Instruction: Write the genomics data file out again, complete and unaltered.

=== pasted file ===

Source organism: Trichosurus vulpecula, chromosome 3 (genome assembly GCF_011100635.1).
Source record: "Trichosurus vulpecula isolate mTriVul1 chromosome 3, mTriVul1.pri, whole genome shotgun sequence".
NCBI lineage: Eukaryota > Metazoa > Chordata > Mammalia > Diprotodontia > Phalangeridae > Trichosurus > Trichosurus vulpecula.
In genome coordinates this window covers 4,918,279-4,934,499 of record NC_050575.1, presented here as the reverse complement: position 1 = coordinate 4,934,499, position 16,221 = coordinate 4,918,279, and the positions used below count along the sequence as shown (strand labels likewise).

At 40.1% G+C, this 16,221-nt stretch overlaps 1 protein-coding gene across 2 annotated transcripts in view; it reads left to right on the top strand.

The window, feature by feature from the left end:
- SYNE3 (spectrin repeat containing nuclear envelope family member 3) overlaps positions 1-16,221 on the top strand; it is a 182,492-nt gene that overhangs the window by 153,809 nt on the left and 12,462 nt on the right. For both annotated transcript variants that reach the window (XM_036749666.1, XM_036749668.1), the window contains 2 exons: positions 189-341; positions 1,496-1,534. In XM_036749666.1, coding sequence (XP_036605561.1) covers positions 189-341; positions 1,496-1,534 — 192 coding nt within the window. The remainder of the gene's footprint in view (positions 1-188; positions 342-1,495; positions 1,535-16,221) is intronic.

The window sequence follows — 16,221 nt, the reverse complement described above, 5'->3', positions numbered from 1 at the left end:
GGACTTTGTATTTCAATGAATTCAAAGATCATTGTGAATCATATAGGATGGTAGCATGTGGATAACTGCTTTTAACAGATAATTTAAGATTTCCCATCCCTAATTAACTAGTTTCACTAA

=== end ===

Source organism: Trichosurus vulpecula, chromosome 3 (genome assembly GCF_011100635.1).
Source record: "Trichosurus vulpecula isolate mTriVul1 chromosome 3, mTriVul1.pri, whole genome shotgun sequence".
NCBI lineage: Eukaryota > Metazoa > Chordata > Mammalia > Diprotodontia > Phalangeridae > Trichosurus > Trichosurus vulpecula.
In genome coordinates this window covers 4,918,279-4,934,499 of record NC_050575.1, presented here as the reverse complement: position 1 = coordinate 4,934,499, position 16,221 = coordinate 4,918,279, and the positions used below count along the sequence as shown (strand labels likewise).

At 40.1% G+C, this 16,221-nt stretch overlaps 1 protein-coding gene across 2 annotated transcripts in view; it reads left to right on the top strand.

The window, feature by feature from the left end:
- SYNE3 (spectrin repeat containing nuclear envelope family member 3) overlaps positions 1-16,221 on the top strand; it is a 182,492-nt gene that overhangs the window by 153,809 nt on the left and 12,462 nt on the right. For both annotated transcript variants that reach the window (XM_036749666.1, XM_036749668.1), the window contains 2 exons: positions 189-341; positions 1,496-1,534. In XM_036749666.1, coding sequence (XP_036605561.1) covers positions 189-341; positions 1,496-1,534 — 192 coding nt within the window. The remainder of the gene's footprint in view (positions 1-188; positions 342-1,495; positions 1,535-16,221) is intronic.

The window sequence follows — 16,221 nt, the reverse complement described above, 5'->3', positions numbered from 1 at the left end:
GGACTTTGTATTTCAATGAATTCAAAGATCATTGTGAATCATATAGGATGGTAGCATGTGGATAACTGCTTTTAACAGATAATTTAAGATTTCCCATCCCTAATTAACTAGTTTCACTAA